Susan Howe


One of the preeminent poets of her generation, Susan Howe is known for innovative verse that crosses genres and disciplines in its theoretical underpinnings and approach to history. Howe delved into materials related to Isabella Stewart Gardner’s social circles on her visits to the Archives. She read letters between Gardner and cultural luminaries of her time, including the James siblings Henry, William, and Alice; Henry Adams; and T.S. Eliot. She looked at the Japanese curator Okakura Kakuzo’s musical play The White Fox, and examined Gardner’s 1883 travel albums from Vietnam, Laos, Thailand, Cambodia, and Indonesia. Other excursions around the Museum included visiting the Textile and Object Conservation Labs, listening to concerts in Calderwood Hall, and writing in the galleries.

On December 6, 2012, Howe hosted a Teacher Salon with the Museum’s Education Department, where she gave a special performance of The Whispered Rush, Telepathy of Archives. This piece combined spoken word with images: fragments of poems by William Carlos Williams, Emily Dickinson, Gertrude Stein, and Hart Crane juxtaposed against images of textiles from the Antonio Ratti Textile Conservation Center at the Metropolitan Museum in New York. Teachers from Boston Latin School, Edward M. Kennedy School for Health Careers, and Tobin K-8 School attended along with Alicia Hall Moran (who was also a 2012 Artist-in-Residence), and Museum staff members. The program was followed by a lively discussion.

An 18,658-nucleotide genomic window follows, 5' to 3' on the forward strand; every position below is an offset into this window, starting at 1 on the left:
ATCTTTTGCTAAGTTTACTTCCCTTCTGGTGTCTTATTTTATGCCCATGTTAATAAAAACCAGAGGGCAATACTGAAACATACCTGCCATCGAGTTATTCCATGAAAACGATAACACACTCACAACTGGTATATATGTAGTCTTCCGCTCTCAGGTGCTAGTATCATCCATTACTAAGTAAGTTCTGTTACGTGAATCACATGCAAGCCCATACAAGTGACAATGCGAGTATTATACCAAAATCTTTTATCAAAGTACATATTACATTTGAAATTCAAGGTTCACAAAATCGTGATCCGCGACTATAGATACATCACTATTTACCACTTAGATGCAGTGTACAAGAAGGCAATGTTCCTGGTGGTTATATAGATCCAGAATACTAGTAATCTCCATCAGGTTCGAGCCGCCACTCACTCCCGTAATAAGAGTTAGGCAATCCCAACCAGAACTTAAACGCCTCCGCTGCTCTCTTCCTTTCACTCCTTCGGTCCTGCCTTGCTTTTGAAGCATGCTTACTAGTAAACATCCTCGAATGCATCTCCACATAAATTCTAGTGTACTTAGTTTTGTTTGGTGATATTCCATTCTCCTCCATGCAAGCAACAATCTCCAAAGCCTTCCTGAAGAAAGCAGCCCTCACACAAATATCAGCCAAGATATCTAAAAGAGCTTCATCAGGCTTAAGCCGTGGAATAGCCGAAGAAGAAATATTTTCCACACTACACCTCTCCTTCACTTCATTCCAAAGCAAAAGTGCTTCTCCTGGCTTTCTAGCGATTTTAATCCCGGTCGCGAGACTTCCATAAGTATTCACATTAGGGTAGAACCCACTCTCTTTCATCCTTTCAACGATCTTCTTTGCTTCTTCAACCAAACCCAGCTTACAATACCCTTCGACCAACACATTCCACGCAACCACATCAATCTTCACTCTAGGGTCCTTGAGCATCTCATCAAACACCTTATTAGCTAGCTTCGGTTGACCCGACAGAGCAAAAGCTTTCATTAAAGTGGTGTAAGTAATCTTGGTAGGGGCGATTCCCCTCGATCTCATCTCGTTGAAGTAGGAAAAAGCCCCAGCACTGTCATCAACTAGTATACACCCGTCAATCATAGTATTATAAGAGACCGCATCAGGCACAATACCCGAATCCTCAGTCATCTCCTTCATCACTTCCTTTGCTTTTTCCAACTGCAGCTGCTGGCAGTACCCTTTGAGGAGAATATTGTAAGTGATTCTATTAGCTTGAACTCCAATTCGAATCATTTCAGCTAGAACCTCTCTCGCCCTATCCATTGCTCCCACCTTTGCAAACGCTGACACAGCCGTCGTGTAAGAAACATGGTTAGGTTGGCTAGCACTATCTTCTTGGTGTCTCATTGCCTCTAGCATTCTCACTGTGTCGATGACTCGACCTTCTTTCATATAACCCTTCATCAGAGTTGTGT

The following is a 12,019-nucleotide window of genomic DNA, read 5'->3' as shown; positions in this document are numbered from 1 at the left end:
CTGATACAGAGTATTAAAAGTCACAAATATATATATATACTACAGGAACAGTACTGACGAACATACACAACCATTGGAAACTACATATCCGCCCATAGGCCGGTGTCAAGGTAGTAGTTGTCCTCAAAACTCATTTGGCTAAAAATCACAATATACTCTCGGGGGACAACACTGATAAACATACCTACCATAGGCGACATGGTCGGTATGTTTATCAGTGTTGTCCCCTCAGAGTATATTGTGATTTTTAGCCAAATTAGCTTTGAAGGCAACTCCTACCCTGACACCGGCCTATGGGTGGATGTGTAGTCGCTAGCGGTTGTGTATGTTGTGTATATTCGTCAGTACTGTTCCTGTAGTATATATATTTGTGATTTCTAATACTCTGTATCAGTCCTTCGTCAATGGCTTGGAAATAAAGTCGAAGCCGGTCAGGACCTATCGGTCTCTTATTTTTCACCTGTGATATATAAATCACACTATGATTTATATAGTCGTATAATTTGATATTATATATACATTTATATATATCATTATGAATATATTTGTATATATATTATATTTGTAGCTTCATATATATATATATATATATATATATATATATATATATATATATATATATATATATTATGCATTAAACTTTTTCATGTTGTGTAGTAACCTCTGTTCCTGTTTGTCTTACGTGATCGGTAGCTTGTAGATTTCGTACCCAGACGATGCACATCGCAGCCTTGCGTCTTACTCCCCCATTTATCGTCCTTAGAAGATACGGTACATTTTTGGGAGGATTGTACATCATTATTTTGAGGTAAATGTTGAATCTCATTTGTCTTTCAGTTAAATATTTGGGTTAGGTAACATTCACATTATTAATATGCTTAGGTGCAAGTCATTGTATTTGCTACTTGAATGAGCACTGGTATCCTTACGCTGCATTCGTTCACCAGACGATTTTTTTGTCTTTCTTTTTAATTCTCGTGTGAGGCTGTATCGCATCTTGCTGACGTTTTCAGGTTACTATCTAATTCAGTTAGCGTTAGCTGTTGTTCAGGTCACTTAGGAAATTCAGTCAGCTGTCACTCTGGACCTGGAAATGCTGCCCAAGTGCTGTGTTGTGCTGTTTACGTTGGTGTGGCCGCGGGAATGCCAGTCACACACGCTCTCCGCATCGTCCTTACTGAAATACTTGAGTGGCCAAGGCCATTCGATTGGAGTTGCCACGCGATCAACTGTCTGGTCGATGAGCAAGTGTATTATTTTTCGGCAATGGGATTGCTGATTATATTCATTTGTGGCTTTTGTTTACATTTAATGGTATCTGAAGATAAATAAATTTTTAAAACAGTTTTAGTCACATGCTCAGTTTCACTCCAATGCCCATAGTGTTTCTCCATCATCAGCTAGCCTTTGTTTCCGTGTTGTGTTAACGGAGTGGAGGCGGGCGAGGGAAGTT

In 2014 Howe was invited back to appear in Stir, a new series of performances and happenings organized by Tom and Lisa Blumenthal Curator of Contemporary ArtPieranna Cavalchini and former Abrams Curator of Music Scott Nickrenz. On December 4, Howe and composer David Grubbs presented WOODSLIPPERCOUNTERCLATTER in Calderwood Hall, a sound piece blending unpublished texts by Howe with field recordings made of sounds from the Gardner Museum including Howe’s steps in the Courtyard, the whoosh of an air vent in the Titian Room, and snatches of bird song from the Living Room’s resident canary, Whistler. This work was included in the 2014 Whitney Biennale and later published as a record and CD (Blue Chopsticks, 2015). 

Susan Howe is the author of several books of poems and three volumes of criticism. Her most recent poetry collections are Frolic Architecture (2010), That This (2010), Spontaneous Particulars: The Telepathy of Archives (2014), and Debths (2017). Her books of criticism are The Birth-Mark: Unsettling the Wilderness in American Literary History (1993), which was named an International Book of the Year by the Times Literary Supplement; My Emily Dickinson (1985); and The Gorgeous Nothings: Emily Dickinson’s Envelope Poems (2013).

She has received two American Book Awards from the Before Columbus Foundation and was elected to the American Academy of Arts and Sciences in 1999. She was elected a Chancellor of the Academy of American Poets in 2000. Howe was awarded a Guggenheim Fellowship in 1996, and has been a distinguished fellow at the Stanford Institute of the Humanities. In 2011, Howe received Yale University's Bollingen Prize in American Poetry. She lives in Guilford, Connecticut.